Don’t do it alone. Set up a committee or team to plan events! Utilize the collective talent of your community. Ask partners for input and resources. Start by asking folks when to hold the event or kick off the project.
How can we incorporate social equity in placemaking?
Reach out to the community (-ies). Not every event, activity or art installation needs to appeal to everyone, but the needs of everyone in the community must be addressed through placemaking. Think about the needs of the youngest and the oldest members of your community. Draw upon the art, culture, food, experiences, and expertise of all of your residents. Rob Sewell discussed how the LGBTQ+ community has played an active role in advancing placemaking and how “communities of circumstance” such as cancer survivors, pet lovers, book lovers, etc. have contributed to activities in Collingswood.
How do we utilize our transit-friendly downtowns for placemaking?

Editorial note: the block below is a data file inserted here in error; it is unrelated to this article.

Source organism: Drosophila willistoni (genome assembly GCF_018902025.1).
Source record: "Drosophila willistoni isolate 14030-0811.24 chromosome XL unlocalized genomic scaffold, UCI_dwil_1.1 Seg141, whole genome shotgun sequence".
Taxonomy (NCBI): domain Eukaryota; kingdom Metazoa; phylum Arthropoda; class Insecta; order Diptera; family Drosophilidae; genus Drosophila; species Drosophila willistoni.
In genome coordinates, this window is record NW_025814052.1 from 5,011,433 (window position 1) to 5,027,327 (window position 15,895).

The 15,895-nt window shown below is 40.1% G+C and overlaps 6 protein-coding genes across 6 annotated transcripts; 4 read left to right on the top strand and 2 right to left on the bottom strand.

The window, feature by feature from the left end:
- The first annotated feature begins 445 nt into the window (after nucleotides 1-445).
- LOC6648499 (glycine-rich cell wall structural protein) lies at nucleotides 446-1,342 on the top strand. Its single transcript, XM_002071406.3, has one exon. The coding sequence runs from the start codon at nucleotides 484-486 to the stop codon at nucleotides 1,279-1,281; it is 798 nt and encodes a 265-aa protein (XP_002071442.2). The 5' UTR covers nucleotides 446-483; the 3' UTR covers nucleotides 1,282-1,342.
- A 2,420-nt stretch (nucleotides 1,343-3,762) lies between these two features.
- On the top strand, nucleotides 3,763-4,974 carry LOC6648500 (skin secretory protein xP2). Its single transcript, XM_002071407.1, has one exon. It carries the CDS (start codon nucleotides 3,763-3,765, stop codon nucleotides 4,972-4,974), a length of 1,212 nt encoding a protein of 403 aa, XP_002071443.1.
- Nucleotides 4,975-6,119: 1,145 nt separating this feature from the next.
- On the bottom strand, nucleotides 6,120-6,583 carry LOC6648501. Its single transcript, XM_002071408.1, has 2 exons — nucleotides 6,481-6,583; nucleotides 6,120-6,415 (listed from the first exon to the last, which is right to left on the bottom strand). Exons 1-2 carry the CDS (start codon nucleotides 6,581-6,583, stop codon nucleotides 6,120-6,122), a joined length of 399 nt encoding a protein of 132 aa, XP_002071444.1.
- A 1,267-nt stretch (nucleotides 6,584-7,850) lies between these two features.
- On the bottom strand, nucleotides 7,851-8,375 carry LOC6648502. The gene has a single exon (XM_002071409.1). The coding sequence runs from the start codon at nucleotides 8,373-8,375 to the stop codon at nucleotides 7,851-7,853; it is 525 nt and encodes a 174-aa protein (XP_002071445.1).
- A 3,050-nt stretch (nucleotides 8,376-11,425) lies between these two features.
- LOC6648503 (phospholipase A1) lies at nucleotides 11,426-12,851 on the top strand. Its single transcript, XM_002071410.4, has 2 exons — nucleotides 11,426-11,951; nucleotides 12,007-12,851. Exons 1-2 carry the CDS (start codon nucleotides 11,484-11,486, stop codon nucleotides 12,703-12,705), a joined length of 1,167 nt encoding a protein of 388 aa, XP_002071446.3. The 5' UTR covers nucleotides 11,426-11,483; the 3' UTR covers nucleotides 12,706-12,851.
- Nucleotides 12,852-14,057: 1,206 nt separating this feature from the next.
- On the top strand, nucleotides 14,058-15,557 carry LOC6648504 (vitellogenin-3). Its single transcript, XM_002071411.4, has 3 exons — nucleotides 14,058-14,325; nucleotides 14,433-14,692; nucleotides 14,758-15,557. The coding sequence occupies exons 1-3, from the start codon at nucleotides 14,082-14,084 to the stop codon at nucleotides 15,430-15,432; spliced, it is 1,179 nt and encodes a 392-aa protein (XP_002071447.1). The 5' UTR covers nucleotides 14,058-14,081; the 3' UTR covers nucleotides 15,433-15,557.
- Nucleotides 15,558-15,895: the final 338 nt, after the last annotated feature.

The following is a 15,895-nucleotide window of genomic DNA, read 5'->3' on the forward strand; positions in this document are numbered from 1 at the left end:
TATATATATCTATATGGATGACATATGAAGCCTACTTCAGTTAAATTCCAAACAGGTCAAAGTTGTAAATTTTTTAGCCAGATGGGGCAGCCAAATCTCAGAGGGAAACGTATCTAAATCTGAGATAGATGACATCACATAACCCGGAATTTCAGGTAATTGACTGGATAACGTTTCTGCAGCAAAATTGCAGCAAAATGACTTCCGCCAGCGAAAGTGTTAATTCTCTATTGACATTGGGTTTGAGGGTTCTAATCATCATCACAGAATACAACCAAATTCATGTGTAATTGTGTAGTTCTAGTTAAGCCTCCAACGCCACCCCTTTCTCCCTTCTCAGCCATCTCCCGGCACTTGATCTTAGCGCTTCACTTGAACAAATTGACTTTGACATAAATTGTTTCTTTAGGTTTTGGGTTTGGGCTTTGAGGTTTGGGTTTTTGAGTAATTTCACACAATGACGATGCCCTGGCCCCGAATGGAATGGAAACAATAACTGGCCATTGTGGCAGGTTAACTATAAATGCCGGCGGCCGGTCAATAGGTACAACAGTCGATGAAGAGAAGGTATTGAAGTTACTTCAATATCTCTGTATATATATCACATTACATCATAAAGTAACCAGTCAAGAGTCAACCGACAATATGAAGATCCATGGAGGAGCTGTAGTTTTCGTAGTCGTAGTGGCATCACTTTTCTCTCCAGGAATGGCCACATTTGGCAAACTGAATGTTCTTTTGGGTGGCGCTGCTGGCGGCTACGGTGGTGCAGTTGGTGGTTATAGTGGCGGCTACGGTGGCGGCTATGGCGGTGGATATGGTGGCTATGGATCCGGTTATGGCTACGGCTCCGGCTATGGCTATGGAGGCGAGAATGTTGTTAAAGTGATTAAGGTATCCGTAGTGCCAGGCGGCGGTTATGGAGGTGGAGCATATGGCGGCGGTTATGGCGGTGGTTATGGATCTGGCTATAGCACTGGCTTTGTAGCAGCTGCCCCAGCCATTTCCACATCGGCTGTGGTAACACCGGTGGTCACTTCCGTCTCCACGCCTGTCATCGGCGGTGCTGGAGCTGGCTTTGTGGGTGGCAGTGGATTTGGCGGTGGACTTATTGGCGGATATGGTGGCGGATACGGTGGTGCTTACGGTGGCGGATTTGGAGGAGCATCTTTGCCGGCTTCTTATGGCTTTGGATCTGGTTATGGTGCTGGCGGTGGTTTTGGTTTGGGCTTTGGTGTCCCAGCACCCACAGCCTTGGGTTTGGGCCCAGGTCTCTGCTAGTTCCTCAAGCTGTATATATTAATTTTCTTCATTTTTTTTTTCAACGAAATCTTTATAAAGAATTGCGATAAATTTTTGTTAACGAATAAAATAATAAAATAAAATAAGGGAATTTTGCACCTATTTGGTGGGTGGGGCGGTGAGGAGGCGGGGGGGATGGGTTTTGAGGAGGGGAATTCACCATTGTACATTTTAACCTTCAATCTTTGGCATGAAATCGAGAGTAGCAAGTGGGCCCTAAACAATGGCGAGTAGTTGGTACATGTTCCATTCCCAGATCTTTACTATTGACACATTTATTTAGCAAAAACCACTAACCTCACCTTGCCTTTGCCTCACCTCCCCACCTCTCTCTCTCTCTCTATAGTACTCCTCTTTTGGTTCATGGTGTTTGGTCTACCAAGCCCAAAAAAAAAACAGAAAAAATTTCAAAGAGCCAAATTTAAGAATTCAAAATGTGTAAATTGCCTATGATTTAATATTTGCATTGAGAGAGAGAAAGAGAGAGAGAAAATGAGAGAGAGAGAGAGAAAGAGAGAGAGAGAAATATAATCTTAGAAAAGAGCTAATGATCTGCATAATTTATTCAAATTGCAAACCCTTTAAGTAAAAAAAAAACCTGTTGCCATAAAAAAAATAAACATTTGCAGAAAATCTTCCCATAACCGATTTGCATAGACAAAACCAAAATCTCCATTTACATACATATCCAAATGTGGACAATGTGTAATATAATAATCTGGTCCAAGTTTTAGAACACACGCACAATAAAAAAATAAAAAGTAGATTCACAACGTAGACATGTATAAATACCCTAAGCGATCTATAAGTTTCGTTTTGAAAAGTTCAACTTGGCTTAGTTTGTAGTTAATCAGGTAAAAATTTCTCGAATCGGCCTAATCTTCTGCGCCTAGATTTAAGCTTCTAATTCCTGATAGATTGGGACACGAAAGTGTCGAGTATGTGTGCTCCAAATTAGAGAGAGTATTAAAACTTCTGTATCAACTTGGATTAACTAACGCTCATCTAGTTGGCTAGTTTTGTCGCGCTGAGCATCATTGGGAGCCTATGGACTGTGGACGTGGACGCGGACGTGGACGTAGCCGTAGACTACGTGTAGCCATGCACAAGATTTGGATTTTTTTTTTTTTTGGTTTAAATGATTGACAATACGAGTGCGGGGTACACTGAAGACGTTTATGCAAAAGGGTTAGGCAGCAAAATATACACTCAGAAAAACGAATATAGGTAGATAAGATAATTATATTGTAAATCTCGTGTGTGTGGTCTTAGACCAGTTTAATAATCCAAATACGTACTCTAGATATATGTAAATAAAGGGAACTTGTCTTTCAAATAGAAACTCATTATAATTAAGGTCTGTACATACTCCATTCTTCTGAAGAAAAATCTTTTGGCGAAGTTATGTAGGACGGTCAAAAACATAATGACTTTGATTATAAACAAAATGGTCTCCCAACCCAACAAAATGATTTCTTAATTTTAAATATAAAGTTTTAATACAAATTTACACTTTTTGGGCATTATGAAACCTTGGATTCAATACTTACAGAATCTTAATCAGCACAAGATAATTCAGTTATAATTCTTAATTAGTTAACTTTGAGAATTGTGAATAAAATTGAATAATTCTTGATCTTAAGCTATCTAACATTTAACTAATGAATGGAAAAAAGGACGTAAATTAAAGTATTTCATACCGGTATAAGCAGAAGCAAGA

It’s a [fill in the blank]. Amy Garcia Phillips shared all the many ways that Rahway has used its station plaza… a meeting place, a stage, a yoga studio, a dance hall, a farmers’ market, an art gallery, a place for story time… the sky’s the limit!
It’s also a sign. In addition to serving as gathering places, transit stations see lots of foot traffic and can be used to communicate information about ongoing projects to those who pass through each day. According to Amy Garcia Phillips, this strategy can be more effective than traditional means of communication such as newsletters.